• Even those who considered themselves fashionable or who had the money, still wore much plainer every day garments than earlier eras
  • A study of history of fashion of this time means taking the “fashionable”, & simplifying it to the basic elements of line, silhouette, color, texture, & function which would have been the everyday norm for people of European or American influence
  • Mass production of ready-made clothes flourished, so department stores & factories thrived, putting more women to work
  • One worker might be responsible for attaching sleeves to the bodice over & over all day long, unlike prior eras when one worker would make the whole garment
  • Many garment workers lugged their own sewing machines back & forth from the factory
  • By 1900, piece-work was often farmed out to workers to do in their homes. The”bundle brigades” became a profession in themselves to transport finished pieces to the garment factories
  • The term “sweatshop” came due to poorly lit & ventilated factories




  • The “Cult of Beauty” (“Paris mainstream fashion”) which lasted until 1900 was the fashion “standard” of the day. It emphasized a return to very high hand-made quality, but dictated designs generated by professionals which varied from fashionable to practical
  • English tailor-made was especially of high demand in America
  • The return of tailor-made versus ready-made was largely due to the heavy marketing of couture houses such as Redfern in Paris
  • Redfern’s designer at the time was an Englishman, Charles Poynter



  • The strong woman was the image of the day
  • Mainstream fashion depicted the strong woman, & met her demands for intellectual & physical freedom through “Tailor Made”, “Ready Made”, & even “Aesthetic” fashion
  • In the midst of this rising image of the strong, intellectual, innovative, & innate beauty, came a different type of feminine ideal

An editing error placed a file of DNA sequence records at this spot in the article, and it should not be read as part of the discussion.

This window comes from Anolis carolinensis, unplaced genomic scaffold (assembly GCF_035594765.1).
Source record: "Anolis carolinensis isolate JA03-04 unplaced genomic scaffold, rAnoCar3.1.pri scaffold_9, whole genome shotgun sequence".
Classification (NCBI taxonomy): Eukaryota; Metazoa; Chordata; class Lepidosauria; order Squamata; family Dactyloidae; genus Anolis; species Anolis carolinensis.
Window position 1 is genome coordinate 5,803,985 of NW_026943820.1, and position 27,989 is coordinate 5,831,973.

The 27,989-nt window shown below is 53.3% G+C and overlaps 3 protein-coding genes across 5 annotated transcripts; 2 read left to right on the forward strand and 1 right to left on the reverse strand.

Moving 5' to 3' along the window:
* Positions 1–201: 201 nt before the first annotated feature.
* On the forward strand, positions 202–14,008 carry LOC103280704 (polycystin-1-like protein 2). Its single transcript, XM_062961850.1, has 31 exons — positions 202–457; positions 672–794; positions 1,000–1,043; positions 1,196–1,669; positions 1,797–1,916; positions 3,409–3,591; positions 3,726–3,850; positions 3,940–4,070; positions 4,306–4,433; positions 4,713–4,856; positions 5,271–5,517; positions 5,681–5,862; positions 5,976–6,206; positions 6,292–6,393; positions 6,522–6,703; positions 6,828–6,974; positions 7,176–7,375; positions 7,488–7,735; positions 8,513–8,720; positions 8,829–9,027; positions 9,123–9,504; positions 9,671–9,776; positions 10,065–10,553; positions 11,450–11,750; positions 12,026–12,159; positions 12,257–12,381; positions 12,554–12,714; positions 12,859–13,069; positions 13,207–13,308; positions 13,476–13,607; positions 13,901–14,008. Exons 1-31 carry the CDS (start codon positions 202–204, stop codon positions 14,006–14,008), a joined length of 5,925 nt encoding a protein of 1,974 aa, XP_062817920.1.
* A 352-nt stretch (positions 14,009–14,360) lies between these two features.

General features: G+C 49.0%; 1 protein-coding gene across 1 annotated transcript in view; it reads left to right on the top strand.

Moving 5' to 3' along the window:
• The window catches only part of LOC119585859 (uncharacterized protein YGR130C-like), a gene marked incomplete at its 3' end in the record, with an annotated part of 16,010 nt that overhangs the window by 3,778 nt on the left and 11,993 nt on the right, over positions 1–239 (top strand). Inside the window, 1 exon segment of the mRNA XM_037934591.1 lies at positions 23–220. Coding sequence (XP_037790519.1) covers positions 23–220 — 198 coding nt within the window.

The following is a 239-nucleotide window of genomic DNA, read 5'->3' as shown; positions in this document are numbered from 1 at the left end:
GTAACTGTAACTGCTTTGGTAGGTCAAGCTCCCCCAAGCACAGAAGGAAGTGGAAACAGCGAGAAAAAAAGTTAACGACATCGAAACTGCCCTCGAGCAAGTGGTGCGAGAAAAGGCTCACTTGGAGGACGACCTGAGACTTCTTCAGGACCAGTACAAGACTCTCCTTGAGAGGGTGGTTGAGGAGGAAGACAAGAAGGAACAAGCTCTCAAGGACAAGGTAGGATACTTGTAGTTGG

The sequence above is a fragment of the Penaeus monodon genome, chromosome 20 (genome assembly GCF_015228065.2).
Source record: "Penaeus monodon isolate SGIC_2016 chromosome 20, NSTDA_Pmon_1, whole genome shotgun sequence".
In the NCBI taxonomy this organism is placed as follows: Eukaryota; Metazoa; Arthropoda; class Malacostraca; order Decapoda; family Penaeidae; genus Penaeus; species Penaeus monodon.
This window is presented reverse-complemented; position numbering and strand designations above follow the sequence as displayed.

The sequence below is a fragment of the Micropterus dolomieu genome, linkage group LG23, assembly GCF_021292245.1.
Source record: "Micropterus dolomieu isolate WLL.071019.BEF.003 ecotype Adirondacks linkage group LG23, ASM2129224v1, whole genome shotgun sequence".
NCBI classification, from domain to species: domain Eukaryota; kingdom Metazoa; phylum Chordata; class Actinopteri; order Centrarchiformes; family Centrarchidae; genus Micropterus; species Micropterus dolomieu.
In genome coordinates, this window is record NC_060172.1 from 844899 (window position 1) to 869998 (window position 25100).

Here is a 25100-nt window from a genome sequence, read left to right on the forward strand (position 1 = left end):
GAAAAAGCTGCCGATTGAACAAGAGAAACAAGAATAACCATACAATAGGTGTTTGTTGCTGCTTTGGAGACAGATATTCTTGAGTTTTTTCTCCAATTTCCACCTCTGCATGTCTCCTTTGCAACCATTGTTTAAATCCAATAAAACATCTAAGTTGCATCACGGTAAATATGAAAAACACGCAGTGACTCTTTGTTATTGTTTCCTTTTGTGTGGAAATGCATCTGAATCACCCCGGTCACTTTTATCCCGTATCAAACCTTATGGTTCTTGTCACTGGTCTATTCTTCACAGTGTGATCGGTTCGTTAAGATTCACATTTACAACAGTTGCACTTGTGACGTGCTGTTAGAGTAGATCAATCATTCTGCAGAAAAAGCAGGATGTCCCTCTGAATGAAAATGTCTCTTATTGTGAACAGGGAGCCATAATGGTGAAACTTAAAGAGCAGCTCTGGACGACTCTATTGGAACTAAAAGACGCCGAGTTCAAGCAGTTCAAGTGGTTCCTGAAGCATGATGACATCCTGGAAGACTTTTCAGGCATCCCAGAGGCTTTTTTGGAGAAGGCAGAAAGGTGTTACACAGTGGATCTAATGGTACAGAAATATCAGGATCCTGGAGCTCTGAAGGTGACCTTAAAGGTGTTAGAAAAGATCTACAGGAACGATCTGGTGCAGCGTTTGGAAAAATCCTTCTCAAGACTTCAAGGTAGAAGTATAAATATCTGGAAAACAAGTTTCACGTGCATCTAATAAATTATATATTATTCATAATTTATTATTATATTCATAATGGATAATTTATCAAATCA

• The heroine of the day was a Dicken’s-like frail heroine who had minute hands & tiny feet
  • She was quiet, calm, humble, & lived only for her man
  • She didn’t have a chance
  • Very quickly the full blown & powerful, outspoken, voluptuous, “Rubenesque” independent woman would knock the tiny pensive heroine off her pedestal
  • The prevailing ideal of the long lean look of the 1870s & 1880’s became the ’80’s-’90’s big, strong, & curvy silhouette of the emancipated woman with the literal & figuratively broad shoulders
  • There was an aggressiveness & rigidity about the new erect, square-shouldered female figure
  • Her image seemed to demand freedom for women from whatever suppressed them
  • The powerful image appealed to women
  • In spite of the counter movements for softness, weakness, & submission, the strong woman prevailed
  • The silhouette objective became the hourglass
  • From a young age, women strove for the new ideal
  • Girls were forced to walk with books on their heads & corks with needles sticking out around their necks to keep their necks long, their bodies strong, & posture perfect


Click here to go to the Fashion History Page with a comparison of the 1870’s and 1880’s (next)